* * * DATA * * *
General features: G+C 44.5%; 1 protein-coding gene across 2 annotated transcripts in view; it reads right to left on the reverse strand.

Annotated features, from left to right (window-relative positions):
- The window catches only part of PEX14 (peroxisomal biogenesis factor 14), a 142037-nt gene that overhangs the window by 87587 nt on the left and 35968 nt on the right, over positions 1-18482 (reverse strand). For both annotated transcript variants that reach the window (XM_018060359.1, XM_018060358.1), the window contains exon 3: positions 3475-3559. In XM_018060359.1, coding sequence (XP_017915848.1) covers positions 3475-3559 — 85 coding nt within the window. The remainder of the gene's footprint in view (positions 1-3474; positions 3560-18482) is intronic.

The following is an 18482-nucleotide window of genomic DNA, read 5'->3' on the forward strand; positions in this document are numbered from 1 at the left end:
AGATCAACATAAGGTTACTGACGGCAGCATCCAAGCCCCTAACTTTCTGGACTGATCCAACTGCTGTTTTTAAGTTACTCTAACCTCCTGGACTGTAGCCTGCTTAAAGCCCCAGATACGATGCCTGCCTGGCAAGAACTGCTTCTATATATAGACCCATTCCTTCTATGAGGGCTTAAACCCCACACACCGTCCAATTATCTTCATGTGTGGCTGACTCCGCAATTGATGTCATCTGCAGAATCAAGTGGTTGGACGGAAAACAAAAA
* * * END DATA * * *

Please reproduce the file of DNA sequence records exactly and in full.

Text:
General features: G+C 44.5%; 1 protein-coding gene across 2 annotated transcripts in view; it reads right to left on the reverse strand.

Annotated features, from left to right (window-relative positions):
- The window catches only part of PEX14 (peroxisomal biogenesis factor 14), a 142037-nt gene that overhangs the window by 87587 nt on the left and 35968 nt on the right, over positions 1-18482 (reverse strand). For both annotated transcript variants that reach the window (XM_018060359.1, XM_018060358.1), the window contains exon 3: positions 3475-3559. In XM_018060359.1, coding sequence (XP_017915848.1) covers positions 3475-3559 — 85 coding nt within the window. The remainder of the gene's footprint in view (positions 1-3474; positions 3560-18482) is intronic.

The following is an 18482-nucleotide window of genomic DNA, read 5'->3' on the forward strand; positions in this document are numbered from 1 at the left end:
AGATCAACATAAGGTTACTGACGGCAGCATCCAAGCCCCTAACTTTCTGGACTGATCCAACTGCTGTTTTTAAGTTACTCTAACCTCCTGGACTGTAGCCTGCTTAAAGCCCCAGATACGATGCCTGCCTGGCAAGAACTGCTTCTATATATAGACCCATTCCTTCTATGAGGGCTTAAACCCCACACACCGTCCAATTATCTTCATGTGTGGCTGACTCCGCAATTGATGTCATCTGCAGAATCAAGTGGTTGGACGGAAAACAAAAA